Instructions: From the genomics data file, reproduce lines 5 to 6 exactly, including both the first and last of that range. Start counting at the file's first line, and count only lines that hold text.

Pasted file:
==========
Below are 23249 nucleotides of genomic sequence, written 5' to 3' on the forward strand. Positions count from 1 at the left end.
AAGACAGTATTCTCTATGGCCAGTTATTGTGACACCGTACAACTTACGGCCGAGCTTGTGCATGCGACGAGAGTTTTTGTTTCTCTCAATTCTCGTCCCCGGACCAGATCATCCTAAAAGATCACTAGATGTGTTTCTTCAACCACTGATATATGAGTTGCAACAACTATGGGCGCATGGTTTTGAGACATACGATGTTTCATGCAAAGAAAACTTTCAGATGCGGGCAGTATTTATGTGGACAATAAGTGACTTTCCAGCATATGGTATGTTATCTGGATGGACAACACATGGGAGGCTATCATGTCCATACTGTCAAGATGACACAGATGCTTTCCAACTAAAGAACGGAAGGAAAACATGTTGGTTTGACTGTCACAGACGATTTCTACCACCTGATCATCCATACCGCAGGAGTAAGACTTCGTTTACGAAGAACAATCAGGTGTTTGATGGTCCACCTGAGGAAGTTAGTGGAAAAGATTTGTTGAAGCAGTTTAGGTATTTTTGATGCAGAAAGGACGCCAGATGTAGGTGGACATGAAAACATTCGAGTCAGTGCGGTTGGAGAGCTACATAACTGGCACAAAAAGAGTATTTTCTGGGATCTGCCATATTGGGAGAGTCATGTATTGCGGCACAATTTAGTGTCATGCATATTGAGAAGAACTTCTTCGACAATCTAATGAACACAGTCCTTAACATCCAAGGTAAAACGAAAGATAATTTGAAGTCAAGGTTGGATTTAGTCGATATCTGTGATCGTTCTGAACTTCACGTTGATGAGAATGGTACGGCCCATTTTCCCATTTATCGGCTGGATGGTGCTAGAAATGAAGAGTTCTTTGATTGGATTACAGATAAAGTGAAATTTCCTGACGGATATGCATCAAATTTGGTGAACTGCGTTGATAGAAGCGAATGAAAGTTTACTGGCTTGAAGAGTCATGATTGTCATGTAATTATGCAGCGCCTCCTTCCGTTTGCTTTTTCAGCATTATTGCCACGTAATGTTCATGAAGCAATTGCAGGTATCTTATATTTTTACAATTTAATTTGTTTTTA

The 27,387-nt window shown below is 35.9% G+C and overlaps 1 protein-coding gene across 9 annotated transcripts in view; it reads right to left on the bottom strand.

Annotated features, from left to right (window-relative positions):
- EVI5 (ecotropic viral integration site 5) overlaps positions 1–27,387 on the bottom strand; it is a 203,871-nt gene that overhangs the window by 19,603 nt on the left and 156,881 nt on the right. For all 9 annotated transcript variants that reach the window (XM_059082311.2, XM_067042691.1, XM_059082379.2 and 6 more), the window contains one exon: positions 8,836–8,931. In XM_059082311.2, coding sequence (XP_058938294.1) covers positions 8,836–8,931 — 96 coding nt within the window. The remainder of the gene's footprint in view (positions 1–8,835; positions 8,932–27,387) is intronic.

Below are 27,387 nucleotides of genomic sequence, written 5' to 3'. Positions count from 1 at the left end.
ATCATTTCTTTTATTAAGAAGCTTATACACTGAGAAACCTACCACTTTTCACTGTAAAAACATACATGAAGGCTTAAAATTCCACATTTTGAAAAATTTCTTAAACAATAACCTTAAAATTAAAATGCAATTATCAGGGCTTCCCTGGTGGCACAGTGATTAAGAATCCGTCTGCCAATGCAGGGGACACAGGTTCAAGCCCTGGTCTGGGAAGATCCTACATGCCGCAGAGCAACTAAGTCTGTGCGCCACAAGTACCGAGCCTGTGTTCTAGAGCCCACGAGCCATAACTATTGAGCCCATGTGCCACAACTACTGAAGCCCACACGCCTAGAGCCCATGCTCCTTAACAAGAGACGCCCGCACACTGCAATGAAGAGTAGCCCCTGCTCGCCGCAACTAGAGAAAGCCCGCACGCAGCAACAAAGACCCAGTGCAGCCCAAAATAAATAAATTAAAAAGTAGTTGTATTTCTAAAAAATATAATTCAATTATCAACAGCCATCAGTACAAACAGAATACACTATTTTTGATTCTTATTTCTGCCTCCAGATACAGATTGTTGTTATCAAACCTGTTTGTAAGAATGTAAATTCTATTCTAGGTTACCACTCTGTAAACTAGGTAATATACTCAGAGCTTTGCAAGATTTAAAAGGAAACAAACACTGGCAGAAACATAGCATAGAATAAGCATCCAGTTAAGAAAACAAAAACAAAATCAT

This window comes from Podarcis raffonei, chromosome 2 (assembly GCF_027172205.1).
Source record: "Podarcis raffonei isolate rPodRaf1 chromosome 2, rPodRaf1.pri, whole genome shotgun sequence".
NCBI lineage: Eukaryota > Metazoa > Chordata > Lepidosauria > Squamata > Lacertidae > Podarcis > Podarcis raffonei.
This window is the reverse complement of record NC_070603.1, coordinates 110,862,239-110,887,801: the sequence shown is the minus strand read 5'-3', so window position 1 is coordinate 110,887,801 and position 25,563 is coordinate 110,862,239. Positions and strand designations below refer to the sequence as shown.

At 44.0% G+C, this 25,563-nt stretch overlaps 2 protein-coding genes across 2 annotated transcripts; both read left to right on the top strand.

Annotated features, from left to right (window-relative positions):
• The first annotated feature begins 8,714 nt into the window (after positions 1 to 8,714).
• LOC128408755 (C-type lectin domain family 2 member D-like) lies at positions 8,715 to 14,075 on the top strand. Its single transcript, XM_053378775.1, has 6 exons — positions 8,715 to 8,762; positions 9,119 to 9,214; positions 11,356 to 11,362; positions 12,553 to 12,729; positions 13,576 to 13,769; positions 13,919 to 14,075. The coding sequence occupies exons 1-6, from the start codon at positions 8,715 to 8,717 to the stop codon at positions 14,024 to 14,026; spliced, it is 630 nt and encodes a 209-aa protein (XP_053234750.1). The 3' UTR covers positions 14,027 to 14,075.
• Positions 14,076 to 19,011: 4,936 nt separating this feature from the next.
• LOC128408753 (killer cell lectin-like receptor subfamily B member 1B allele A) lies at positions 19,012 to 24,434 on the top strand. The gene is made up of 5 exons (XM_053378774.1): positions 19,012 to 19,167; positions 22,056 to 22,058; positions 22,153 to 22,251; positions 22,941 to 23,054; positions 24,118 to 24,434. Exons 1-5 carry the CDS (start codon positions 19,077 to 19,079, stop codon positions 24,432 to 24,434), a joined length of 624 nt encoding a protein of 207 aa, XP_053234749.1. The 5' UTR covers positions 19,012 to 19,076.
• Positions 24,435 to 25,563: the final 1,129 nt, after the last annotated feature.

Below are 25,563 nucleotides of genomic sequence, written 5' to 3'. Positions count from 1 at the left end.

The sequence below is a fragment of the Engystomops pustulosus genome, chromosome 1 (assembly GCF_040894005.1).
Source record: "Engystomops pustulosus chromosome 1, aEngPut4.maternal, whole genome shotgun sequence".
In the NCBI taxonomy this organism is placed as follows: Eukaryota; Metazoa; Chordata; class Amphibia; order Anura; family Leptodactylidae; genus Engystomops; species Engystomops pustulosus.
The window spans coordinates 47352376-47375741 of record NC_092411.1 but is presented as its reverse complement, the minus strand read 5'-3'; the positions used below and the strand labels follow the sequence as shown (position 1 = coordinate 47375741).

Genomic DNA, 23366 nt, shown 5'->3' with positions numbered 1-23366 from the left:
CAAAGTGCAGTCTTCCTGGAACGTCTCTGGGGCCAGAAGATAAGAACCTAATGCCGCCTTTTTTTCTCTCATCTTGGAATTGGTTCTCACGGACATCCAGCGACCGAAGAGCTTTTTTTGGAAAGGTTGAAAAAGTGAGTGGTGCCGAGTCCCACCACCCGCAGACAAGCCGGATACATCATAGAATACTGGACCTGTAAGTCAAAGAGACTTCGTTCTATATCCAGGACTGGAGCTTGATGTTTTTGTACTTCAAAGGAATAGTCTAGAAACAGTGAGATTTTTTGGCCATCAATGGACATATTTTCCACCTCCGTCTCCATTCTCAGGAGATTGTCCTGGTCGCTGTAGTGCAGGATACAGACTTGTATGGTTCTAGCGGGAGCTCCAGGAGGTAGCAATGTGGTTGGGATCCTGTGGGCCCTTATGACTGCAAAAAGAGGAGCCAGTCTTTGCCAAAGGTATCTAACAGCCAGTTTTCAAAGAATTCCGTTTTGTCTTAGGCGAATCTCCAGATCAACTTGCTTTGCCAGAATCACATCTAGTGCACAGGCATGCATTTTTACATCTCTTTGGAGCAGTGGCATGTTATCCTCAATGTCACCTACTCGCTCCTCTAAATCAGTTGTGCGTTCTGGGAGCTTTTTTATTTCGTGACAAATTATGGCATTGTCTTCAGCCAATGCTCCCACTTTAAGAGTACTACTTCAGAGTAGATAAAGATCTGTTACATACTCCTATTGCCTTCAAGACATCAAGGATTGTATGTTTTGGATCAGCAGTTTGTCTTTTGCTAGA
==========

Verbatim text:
- EVI5 (ecotropic viral integration site 5) overlaps positions 1–27,387 on the bottom strand; it is a 203,871-nt gene that overhangs the window by 19,603 nt on the left and 156,881 nt on the right. For all 9 annotated transcript variants that reach the window (XM_059082311.2, XM_067042691.1, XM_059082379.2 and 6 more), the window contains one exon: positions 8,836–8,931. In XM_059082311.2, coding sequence (XP_058938294.1) covers positions 8,836–8,931 — 96 coding nt within the window. The remainder of the gene's footprint in view (positions 1–8,835; positions 8,932–27,387) is intronic.

Below are 27,387 nucleotides of genomic sequence, written 5' to 3'. Positions count from 1 at the left end.